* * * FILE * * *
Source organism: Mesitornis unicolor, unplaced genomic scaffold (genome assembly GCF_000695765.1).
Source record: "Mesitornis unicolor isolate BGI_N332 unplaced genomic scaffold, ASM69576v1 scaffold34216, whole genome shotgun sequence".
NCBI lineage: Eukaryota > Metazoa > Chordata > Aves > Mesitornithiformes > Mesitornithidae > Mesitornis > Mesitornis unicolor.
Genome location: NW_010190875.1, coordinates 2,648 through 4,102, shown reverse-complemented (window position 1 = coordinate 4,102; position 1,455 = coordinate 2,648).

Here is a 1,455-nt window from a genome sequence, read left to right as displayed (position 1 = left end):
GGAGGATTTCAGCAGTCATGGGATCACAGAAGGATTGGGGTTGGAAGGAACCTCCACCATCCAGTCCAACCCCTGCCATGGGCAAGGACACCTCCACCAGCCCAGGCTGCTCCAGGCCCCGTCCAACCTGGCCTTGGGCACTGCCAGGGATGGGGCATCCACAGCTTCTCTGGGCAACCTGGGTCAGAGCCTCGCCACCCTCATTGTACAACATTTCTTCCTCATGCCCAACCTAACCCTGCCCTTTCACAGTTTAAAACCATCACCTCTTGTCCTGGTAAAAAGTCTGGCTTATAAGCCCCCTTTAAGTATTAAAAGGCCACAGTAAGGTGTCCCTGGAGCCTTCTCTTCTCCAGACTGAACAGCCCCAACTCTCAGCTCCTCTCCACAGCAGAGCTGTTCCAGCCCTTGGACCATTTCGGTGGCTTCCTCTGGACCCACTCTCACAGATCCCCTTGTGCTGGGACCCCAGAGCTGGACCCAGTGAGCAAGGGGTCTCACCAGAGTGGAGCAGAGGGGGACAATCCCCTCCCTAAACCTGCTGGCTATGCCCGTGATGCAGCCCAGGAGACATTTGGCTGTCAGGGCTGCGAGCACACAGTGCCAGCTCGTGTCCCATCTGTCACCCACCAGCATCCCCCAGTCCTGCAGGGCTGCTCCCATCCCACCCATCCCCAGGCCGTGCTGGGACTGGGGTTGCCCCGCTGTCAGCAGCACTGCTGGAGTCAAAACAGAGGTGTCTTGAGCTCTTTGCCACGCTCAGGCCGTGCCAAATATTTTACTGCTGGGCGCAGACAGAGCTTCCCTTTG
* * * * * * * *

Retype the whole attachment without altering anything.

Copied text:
Source organism: Mesitornis unicolor, unplaced genomic scaffold (genome assembly GCF_000695765.1).
Source record: "Mesitornis unicolor isolate BGI_N332 unplaced genomic scaffold, ASM69576v1 scaffold34216, whole genome shotgun sequence".
NCBI lineage: Eukaryota > Metazoa > Chordata > Aves > Mesitornithiformes > Mesitornithidae > Mesitornis > Mesitornis unicolor.
Genome location: NW_010190875.1, coordinates 2,648 through 4,102, shown reverse-complemented (window position 1 = coordinate 4,102; position 1,455 = coordinate 2,648).

Here is a 1,455-nt window from a genome sequence, read left to right as displayed (position 1 = left end):
GGAGGATTTCAGCAGTCATGGGATCACAGAAGGATTGGGGTTGGAAGGAACCTCCACCATCCAGTCCAACCCCTGCCATGGGCAAGGACACCTCCACCAGCCCAGGCTGCTCCAGGCCCCGTCCAACCTGGCCTTGGGCACTGCCAGGGATGGGGCATCCACAGCTTCTCTGGGCAACCTGGGTCAGAGCCTCGCCACCCTCATTGTACAACATTTCTTCCTCATGCCCAACCTAACCCTGCCCTTTCACAGTTTAAAACCATCACCTCTTGTCCTGGTAAAAAGTCTGGCTTATAAGCCCCCTTTAAGTATTAAAAGGCCACAGTAAGGTGTCCCTGGAGCCTTCTCTTCTCCAGACTGAACAGCCCCAACTCTCAGCTCCTCTCCACAGCAGAGCTGTTCCAGCCCTTGGACCATTTCGGTGGCTTCCTCTGGACCCACTCTCACAGATCCCCTTGTGCTGGGACCCCAGAGCTGGACCCAGTGAGCAAGGGGTCTCACCAGAGTGGAGCAGAGGGGGACAATCCCCTCCCTAAACCTGCTGGCTATGCCCGTGATGCAGCCCAGGAGACATTTGGCTGTCAGGGCTGCGAGCACACAGTGCCAGCTCGTGTCCCATCTGTCACCCACCAGCATCCCCCAGTCCTGCAGGGCTGCTCCCATCCCACCCATCCCCAGGCCGTGCTGGGACTGGGGTTGCCCCGCTGTCAGCAGCACTGCTGGAGTCAAAACAGAGGTGTCTTGAGCTCTTTGCCACGCTCAGGCCGTGCCAAATATTTTACTGCTGGGCGCAGACAGAGCTTCCCTTTG